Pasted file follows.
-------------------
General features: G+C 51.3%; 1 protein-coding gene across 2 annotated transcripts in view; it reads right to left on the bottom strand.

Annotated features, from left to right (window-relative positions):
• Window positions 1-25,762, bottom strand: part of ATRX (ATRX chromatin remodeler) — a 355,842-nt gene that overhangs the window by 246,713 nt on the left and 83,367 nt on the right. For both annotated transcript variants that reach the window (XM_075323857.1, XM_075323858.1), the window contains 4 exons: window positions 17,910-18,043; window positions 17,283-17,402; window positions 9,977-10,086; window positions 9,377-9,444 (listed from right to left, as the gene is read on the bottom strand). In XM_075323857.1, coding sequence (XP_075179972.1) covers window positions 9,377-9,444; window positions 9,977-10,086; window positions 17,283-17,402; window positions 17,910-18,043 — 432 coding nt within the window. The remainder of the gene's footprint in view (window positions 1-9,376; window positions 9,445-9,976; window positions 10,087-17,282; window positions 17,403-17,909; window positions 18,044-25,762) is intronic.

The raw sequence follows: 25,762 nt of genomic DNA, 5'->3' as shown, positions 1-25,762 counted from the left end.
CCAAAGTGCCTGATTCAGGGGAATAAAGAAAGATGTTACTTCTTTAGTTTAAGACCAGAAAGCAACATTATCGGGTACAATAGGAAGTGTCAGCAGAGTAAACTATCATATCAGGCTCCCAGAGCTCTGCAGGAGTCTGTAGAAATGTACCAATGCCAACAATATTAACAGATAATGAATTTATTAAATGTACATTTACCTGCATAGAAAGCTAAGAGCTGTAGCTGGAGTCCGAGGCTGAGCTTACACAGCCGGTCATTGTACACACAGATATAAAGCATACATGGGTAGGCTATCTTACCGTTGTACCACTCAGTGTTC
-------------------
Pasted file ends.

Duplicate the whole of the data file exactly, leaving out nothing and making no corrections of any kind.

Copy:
General features: G+C 51.3%; 1 protein-coding gene across 2 annotated transcripts in view; it reads right to left on the bottom strand.

Annotated features, from left to right (window-relative positions):
• Window positions 1-25,762, bottom strand: part of ATRX (ATRX chromatin remodeler) — a 355,842-nt gene that overhangs the window by 246,713 nt on the left and 83,367 nt on the right. For both annotated transcript variants that reach the window (XM_075323857.1, XM_075323858.1), the window contains 4 exons: window positions 17,910-18,043; window positions 17,283-17,402; window positions 9,977-10,086; window positions 9,377-9,444 (listed from right to left, as the gene is read on the bottom strand). In XM_075323857.1, coding sequence (XP_075179972.1) covers window positions 9,377-9,444; window positions 9,977-10,086; window positions 17,283-17,402; window positions 17,910-18,043 — 432 coding nt within the window. The remainder of the gene's footprint in view (window positions 1-9,376; window positions 9,445-9,976; window positions 10,087-17,282; window positions 17,403-17,909; window positions 18,044-25,762) is intronic.

The raw sequence follows: 25,762 nt of genomic DNA, 5'->3' as shown, positions 1-25,762 counted from the left end.
CCAAAGTGCCTGATTCAGGGGAATAAAGAAAGATGTTACTTCTTTAGTTTAAGACCAGAAAGCAACATTATCGGGTACAATAGGAAGTGTCAGCAGAGTAAACTATCATATCAGGCTCCCAGAGCTCTGCAGGAGTCTGTAGAAATGTACCAATGCCAACAATATTAACAGATAATGAATTTATTAAATGTACATTTACCTGCATAGAAAGCTAAGAGCTGTAGCTGGAGTCCGAGGCTGAGCTTACACAGCCGGTCATTGTACACACAGATATAAAGCATACATGGGTAGGCTATCTTACCGTTGTACCACTCAGTGTTC